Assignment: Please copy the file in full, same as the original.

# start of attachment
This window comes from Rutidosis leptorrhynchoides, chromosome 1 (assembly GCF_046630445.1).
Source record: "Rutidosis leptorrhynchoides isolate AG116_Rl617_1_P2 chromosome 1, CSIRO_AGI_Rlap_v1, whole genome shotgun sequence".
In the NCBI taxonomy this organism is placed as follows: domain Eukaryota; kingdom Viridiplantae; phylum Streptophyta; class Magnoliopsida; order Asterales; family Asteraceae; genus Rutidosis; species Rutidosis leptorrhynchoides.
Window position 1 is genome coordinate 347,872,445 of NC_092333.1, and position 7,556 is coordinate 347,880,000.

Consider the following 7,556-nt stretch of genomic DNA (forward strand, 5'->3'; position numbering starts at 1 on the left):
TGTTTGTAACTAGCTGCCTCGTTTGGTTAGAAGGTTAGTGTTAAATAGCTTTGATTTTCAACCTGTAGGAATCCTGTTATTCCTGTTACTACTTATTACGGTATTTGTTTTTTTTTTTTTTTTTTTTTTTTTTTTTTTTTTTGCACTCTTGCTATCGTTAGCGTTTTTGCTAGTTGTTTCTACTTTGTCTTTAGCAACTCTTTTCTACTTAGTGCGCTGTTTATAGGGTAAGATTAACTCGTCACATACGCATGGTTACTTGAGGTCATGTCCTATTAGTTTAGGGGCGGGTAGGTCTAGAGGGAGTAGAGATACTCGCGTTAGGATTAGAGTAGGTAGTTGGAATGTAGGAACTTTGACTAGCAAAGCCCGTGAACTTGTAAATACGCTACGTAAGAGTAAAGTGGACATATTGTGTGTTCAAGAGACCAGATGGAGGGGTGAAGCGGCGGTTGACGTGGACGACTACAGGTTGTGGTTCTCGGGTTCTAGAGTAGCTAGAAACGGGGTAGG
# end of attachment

This window comes from Rutidosis leptorrhynchoides, chromosome 1 (assembly GCF_046630445.1).
Source record: "Rutidosis leptorrhynchoides isolate AG116_Rl617_1_P2 chromosome 1, CSIRO_AGI_Rlap_v1, whole genome shotgun sequence".
In the NCBI taxonomy this organism is placed as follows: domain Eukaryota; kingdom Viridiplantae; phylum Streptophyta; class Magnoliopsida; order Asterales; family Asteraceae; genus Rutidosis; species Rutidosis leptorrhynchoides.
Window position 1 is genome coordinate 347,872,445 of NC_092333.1, and position 7,556 is coordinate 347,880,000.

Consider the following 7,556-nt stretch of genomic DNA (forward strand, 5'->3'; position numbering starts at 1 on the left):
TGTTTGTAACTAGCTGCCTCGTTTGGTTAGAAGGTTAGTGTTAAATAGCTTTGATTTTCAACCTGTAGGAATCCTGTTATTCCTGTTACTACTTATTACGGTATTTGTTTTTTTTTTTTTTTTTTTTTTTTTTTTTTTTTTTGCACTCTTGCTATCGTTAGCGTTTTTGCTAGTTGTTTCTACTTTGTCTTTAGCAACTCTTTTCTACTTAGTGCGCTGTTTATAGGGTAAGATTAACTCGTCACATACGCATGGTTACTTGAGGTCATGTCCTATTAGTTTAGGGGCGGGTAGGTCTAGAGGGAGTAGAGATACTCGCGTTAGGATTAGAGTAGGTAGTTGGAATGTAGGAACTTTGACTAGCAAAGCCCGTGAACTTGTAAATACGCTACGTAAGAGTAAAGTGGACATATTGTGTGTTCAAGAGACCAGATGGAGGGGTGAAGCGGCGGTTGACGTGGACGACTACAGGTTGTGGTTCTCGGGTTCTAGAGTAGCTAGAAACGGGGTAGG